Former Deputy Minister of Communications under the Mahama administration, Felix Kwakye Ofosu has described the Deputy Attorney General's comments on the Airbus scandal as diversionary propaganda.
He urged Ghanaians to brush those allegations off. Mr Godfred Dame who is the deputy AG today called out former President John Mahama to break his silence on the Airbus scandal because the transaction happened under his tenure.
Mr Kwakye Ofosu speaking to Joy News said there are several questions the government must answer concerning some scandals but have decided to jump on the Airbus issue just to divert attention.
"Godfred Dame's pronouncement constitutes nothing but diversionary propaganda which must be promptly dismissed. This is just a tactic from a government that is wallowing in abject corruption. Where did this government derive their sudden quest for accountability and probity?, Has the President told us what happened in the Australian scandal, has he told us what went on in the PDS deal. There are issues in front of them but they are not able to disclose information yet they chose to jump unto the propaganda bandwagon and make claims that are completely false."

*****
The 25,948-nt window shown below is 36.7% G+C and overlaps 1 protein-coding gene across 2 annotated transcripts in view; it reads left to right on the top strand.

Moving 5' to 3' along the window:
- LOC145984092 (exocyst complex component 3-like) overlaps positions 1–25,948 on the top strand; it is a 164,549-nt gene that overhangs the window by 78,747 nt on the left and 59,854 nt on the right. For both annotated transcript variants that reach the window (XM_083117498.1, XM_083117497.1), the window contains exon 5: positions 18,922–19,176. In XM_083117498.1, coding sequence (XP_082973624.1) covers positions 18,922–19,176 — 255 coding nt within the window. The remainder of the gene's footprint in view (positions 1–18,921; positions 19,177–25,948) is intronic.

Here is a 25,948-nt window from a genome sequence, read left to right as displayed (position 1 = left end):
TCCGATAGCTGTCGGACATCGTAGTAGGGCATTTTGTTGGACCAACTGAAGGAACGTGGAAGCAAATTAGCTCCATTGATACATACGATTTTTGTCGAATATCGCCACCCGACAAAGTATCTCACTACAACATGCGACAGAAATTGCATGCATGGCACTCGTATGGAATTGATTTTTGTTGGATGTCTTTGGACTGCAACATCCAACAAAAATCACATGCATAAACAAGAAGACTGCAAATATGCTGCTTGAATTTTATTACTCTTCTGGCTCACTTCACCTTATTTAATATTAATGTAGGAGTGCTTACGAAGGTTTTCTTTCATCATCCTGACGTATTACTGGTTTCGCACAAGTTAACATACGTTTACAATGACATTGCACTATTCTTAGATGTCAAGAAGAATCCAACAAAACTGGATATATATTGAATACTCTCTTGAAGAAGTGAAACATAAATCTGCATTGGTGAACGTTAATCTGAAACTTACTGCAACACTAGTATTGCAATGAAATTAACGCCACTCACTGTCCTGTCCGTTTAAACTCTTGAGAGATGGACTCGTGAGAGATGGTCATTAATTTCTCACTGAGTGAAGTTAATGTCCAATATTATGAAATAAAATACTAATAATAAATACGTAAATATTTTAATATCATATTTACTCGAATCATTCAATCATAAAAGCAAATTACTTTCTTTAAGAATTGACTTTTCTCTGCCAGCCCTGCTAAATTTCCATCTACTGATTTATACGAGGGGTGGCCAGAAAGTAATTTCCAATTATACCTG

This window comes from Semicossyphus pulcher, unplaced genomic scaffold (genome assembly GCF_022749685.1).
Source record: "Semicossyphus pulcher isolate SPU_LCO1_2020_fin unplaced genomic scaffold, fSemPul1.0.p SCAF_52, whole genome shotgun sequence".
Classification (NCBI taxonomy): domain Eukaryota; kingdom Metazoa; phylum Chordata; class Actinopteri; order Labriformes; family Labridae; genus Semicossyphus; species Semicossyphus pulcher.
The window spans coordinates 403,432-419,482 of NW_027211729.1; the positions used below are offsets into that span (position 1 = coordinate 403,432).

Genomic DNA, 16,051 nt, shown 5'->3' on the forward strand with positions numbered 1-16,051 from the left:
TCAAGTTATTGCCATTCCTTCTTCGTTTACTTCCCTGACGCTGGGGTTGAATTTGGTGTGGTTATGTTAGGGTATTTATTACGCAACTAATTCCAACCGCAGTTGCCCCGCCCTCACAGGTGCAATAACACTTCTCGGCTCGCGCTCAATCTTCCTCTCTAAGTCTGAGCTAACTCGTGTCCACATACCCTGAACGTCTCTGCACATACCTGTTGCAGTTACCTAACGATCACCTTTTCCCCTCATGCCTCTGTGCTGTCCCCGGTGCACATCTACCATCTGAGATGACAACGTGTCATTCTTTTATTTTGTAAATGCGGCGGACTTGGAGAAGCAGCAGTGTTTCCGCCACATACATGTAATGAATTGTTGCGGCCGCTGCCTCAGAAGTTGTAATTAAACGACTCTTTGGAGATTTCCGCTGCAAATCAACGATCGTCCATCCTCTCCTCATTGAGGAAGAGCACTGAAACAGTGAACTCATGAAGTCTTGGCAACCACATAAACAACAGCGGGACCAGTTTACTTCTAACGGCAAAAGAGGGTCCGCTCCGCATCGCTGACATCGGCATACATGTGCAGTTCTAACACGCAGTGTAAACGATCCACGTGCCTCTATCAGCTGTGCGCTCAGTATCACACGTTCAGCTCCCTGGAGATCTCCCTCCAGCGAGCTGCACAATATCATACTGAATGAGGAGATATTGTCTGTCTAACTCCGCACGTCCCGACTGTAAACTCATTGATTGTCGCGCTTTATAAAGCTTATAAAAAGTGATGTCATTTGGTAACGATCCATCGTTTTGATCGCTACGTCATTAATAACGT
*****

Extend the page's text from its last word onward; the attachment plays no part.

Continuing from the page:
Mr Dame revealed that officials of the erstwhile Mills-Mahama administration are not co-operating in the ongoing investigation despite the various roles they played in the transaction.
He called out John Mahama to break his silence on the matter for the purposes of accountability.
Aircraft manufacturing giant, Airbus, has been in the news within the past few days after it agreed on a legal settlement of about £3 billion over its involvement in an alleged bribery scandal between 2009 and 2015 in various markets including Ghana.
The scandal has caused a political storm in Ghana over accusations of Airbus payments to a relative of a government official in connection with the purchase of military planes.
The UK Serious Fraud Office (SFO) stated that the said agent had no aerospace experience, having previously worked in football merchandising and as a facilities manager.
It did not say what the agent, who had been helped by two unnamed British television actors, did with the money.